The Court of Chancery recently issued a decision providing guidance to practitioners submitting petitions in corporate dissolution proceedings. A copy of the Court’s decision can be found here: In the Matter of Global Safety Labs, Inc.
Section 280 of the DGCL establishes an optional, court-supervised process that a corporation can follow to wind up its affairs, including obligations to post security for claims. The Court noted that Section 280 proceedings are often ex parte and the petitions generally contain bare-bones conclusory averments. In his decision, Vice Chancellor Laster found that “[i]n these types of proceedings, the court requires more information, including about the entity, its history, the path that led to the relief being sought, and the parties who could be affected by the relief.” A model to provide this information to the Court can be found in the first-day declaration filed in support of a Chapter 11 bankruptcy petition.
Global Safety Labs filed a Section 280 Petition in the Chancery Court seeking a determination that it was not obligated to post any security for claims based upon the existence of a secured creditor with a properly perfected security interest and indisputable priority to claim all of the dissolving corporation’s assets. In such situations, “setting security for the junior claims becomes a trivial matter [because] even if those claims proceed to judgment for astronomical amounts, the junior claimants will not have any right to collect.” However, the Court found that it did not have sufficient information to make such a determination and directed the company to supplement the record with information typically found in a bankruptcy First Day Declaration, including:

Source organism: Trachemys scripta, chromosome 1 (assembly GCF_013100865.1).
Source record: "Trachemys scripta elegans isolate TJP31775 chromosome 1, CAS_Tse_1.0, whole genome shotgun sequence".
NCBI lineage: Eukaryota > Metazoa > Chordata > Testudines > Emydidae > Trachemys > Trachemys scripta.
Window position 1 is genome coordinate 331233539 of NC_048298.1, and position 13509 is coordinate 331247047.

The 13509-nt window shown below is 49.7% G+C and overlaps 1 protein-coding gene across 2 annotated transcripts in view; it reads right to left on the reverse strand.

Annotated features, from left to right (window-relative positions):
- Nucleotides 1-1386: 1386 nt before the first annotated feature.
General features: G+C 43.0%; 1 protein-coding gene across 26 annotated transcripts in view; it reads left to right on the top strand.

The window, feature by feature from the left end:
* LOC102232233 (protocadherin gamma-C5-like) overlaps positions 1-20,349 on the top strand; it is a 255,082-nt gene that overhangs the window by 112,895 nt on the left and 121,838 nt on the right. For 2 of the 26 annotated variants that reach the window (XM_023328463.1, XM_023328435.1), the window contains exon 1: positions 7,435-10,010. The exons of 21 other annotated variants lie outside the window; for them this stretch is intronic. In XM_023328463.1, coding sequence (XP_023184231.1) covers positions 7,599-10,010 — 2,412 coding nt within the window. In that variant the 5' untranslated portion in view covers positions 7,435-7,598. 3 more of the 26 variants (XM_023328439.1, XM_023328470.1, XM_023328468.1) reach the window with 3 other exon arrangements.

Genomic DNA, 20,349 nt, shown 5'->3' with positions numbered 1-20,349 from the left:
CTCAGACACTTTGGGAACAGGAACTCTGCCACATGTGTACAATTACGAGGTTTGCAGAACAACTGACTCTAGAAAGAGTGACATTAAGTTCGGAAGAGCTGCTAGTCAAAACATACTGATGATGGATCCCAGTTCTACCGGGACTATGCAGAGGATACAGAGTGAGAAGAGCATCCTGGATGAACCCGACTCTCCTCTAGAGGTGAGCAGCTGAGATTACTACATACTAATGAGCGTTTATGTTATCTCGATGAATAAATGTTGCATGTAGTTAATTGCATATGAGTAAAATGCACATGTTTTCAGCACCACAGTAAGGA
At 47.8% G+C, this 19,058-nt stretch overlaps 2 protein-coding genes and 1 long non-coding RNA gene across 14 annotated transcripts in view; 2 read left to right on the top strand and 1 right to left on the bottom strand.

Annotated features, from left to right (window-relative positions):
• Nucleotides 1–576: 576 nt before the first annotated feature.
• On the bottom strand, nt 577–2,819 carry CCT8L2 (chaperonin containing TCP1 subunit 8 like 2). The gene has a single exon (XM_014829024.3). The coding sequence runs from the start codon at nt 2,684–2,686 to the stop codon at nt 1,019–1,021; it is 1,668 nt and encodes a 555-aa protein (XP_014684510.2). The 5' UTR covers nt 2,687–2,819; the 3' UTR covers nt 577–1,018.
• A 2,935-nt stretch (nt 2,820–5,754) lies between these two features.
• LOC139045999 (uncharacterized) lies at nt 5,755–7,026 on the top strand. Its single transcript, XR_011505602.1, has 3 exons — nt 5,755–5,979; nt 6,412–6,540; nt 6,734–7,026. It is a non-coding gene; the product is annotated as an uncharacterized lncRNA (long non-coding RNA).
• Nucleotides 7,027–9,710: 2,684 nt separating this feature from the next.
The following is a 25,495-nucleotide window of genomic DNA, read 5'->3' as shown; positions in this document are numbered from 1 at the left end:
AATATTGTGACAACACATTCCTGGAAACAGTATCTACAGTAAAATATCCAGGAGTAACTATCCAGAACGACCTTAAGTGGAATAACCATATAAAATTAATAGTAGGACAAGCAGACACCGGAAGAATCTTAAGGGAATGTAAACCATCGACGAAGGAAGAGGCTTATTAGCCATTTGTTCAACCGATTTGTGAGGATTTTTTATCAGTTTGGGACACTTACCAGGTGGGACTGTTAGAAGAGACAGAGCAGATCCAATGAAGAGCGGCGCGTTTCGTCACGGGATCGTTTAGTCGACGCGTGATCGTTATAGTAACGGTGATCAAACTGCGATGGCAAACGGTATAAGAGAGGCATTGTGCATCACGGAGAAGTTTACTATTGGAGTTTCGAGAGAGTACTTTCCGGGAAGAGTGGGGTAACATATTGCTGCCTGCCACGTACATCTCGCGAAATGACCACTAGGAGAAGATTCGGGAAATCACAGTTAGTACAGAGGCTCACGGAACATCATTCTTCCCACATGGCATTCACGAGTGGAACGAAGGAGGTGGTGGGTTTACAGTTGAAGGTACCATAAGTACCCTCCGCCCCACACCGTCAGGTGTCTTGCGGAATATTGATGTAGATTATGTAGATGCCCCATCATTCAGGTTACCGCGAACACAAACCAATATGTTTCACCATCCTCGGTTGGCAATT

- The Company’s organizational and capital structure.
- Both the debt side and the equity side of the Company’s balance sheet.
- Events leading to the Company’s dissolution as well as any alternatives to dissolution that the Company explored and why the option of dissolution was chosen.
- What the Company hopes to achieve and why.
The Court concluded with stating that counsel are in the best position to determine the information that the Court needs. When preparing a dissolution petition, counsel should consider “what information they would like to know before providing advice to an entity about its prospects for seeking relief under Section 280” or “what type of information they would share with a colleague if they were asking for input or advice.”